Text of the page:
Adam Fabry looks at the reasons behind the success of Hungary’s fascist Jobbik party in recent elections
The Jobbik party grabbed 17 percent of the vote in the first round of the Hungarian general election, in a chilling warning to the rest of Europe. It came third with 842,306 votes – only just behind the ruling Socialist Party.
Jobbik has risen quickly from its birth in 2003 and since it took 2.2 percent in the national elections of 2006.
Nobody should doubt the party’s agenda or character.
Der Spiegel, a German magazine, reported on Jobbik’s 50,000-strong rally in the capital Budapest earlier this month:
“Members of citizens’ militias and neo-Nazi groups have taken over patrolling the streets… In combat boots, camouflage or black military uniforms...
“Hungary belongs to the Hungarians,’ the crowd hears… Roma will be encouraged to emigrate. ‘They should leave, they should leave’ the crowd chants in unison…
“Chants of ‘Jewish pig, Jewish pig’ now sound from the bank of the Danube River… where Budapest mayor Gábor Demszky has positioned himself... A shout goes up, first tentatively, then louder: ‘To the concentration camp, to the concentration camp’.”
Many media and left wing commentators hope that now the fascist party is becoming a parliamentary force it will be sucked into mainstream politics.
But history shows that when fascists grow, they feel more confident to implement and act on their beliefs.
Jobbik states clearly in its manifesto that it rejects the existing rules that govern parties and wants to rewrite the constitution.
It plans to institute a permanent vigilante section of the police – “As a tool in the fight against our ever-swelling crime wave, we will establish a gendarmerie”.
Although the court of justice banned Jobbik’s paramilitary wing – the Hungarian guard – it simply changed its name – the New Hungarian Guard – and continues as before.
It is also fixated on the existence of a “Jewish conspiracy guiding the global economy”.
Jobbik’s rise has been fuelled by the economic crisis in Hungary and the shift to the right by the mainstream political parties.
Jobbik has made the Roma – the largest of Hungary’s minority populations – their primary target.
Its manifesto presents the Roma – the poorest section of society – as the biggest threat the country faces.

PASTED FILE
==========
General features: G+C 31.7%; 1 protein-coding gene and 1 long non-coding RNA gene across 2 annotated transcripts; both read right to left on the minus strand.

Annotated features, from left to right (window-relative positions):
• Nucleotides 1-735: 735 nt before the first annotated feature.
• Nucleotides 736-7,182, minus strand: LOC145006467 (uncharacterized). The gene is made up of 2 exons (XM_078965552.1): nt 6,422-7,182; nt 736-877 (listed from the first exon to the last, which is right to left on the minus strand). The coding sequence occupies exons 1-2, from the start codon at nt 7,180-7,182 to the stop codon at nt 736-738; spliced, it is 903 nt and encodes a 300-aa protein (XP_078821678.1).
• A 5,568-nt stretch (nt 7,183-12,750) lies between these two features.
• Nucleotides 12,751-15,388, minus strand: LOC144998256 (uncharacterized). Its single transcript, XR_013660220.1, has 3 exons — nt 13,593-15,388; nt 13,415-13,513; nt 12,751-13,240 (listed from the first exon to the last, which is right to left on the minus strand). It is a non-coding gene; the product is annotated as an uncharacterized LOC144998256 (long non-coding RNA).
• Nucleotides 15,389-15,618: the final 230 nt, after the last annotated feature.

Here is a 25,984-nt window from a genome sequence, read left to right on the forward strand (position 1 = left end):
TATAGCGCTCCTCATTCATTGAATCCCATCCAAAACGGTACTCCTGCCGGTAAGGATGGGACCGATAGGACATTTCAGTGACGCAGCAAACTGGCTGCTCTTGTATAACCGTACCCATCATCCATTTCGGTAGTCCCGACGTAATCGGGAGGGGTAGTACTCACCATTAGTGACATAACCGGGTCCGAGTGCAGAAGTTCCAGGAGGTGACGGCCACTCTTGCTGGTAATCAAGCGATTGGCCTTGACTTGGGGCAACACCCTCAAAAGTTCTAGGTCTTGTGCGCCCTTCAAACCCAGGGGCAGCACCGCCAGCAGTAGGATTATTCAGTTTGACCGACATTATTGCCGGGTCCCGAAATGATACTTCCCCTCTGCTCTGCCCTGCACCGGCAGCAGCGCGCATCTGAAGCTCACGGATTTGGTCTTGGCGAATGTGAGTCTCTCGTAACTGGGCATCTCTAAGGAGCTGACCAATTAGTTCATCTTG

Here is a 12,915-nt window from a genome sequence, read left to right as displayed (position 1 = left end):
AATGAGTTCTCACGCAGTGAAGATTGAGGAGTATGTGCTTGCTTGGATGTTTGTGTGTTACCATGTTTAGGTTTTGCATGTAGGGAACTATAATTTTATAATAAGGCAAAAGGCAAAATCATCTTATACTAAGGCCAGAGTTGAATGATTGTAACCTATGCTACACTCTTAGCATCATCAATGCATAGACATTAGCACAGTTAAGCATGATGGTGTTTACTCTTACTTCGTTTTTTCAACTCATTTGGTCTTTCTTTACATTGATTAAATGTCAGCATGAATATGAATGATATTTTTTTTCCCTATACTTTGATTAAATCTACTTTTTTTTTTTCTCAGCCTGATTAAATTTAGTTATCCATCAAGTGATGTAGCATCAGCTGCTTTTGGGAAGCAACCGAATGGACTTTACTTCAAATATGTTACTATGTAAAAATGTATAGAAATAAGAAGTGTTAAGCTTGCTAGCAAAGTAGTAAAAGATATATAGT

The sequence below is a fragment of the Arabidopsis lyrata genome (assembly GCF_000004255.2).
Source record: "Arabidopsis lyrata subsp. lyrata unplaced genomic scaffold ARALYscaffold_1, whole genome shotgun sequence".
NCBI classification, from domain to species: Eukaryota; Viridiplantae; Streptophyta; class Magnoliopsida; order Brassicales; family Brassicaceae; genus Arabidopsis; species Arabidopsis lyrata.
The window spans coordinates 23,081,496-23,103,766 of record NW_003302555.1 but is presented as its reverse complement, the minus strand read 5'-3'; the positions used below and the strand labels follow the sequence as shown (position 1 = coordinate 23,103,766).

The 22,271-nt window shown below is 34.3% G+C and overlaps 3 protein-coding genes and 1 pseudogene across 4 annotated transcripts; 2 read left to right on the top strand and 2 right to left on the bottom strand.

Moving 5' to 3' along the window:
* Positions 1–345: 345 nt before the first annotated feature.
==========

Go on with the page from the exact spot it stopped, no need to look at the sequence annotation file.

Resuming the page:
Jobbik is strongest in the northern and eastern parts of the country – areas with the highest levels of unemployment and the highest concentration of Roma.
These areas used to constitute the industrial base of the country and have traditionally been strongholds of the Socialists (MSZP), but industry has been all but eradicated since the collapse of the Stalinist regime in 1989 and now the Socialists have been ousted too.
Jobbik’s rise is significant. It has made a partial break with the euro-fascist model followed by the British National Party and others – which focuses on respectability, populist politics and electoral gains, and keeping their fascist politics under wraps.
In a sense, Jobbik’s style is more like that of the fascists in Italy and Germany in the 1930s. Its ascendancy started by taking to the streets with its Hungarian Guard – leading demonstrations in areas with large numbers of Roma people.
It focused on building a popular movement, gathering supporters onto the streets and only really focused on electoral politics in 2006.
Jobbik’s rise has been fuelled by a long-term economic crisis and the political bankruptcy of Hungary’s main parties.
Hungary has been a country in transition to free market capitalism since the fall of the Berlin Wall in 1989 and the collapse of Stalinism. Twenty years of neoliberalism has been catastrophic for the working class. Over 1.5 million workers have lost their jobs.
The two main political parties are the ex-Stalinists, now turned into to social democrats (MSZP), and the conservatives who form the Alliance of Young Democrats-Hungarian Civic Union-Christian Democratic People’s Party (Fidesz-KDNP), which looks set to take power after the second round of voting this weekend.
In the first round it took 53 percent to the Socialist Party’s 20 percent.
The economic changes wrought through the 1990s, coupled with a severe recession, resulted in declining living standards for most people.
This was made worse by the removal of state subsidies and the introduction of austerity measures to reduce inflation and stimulate investment.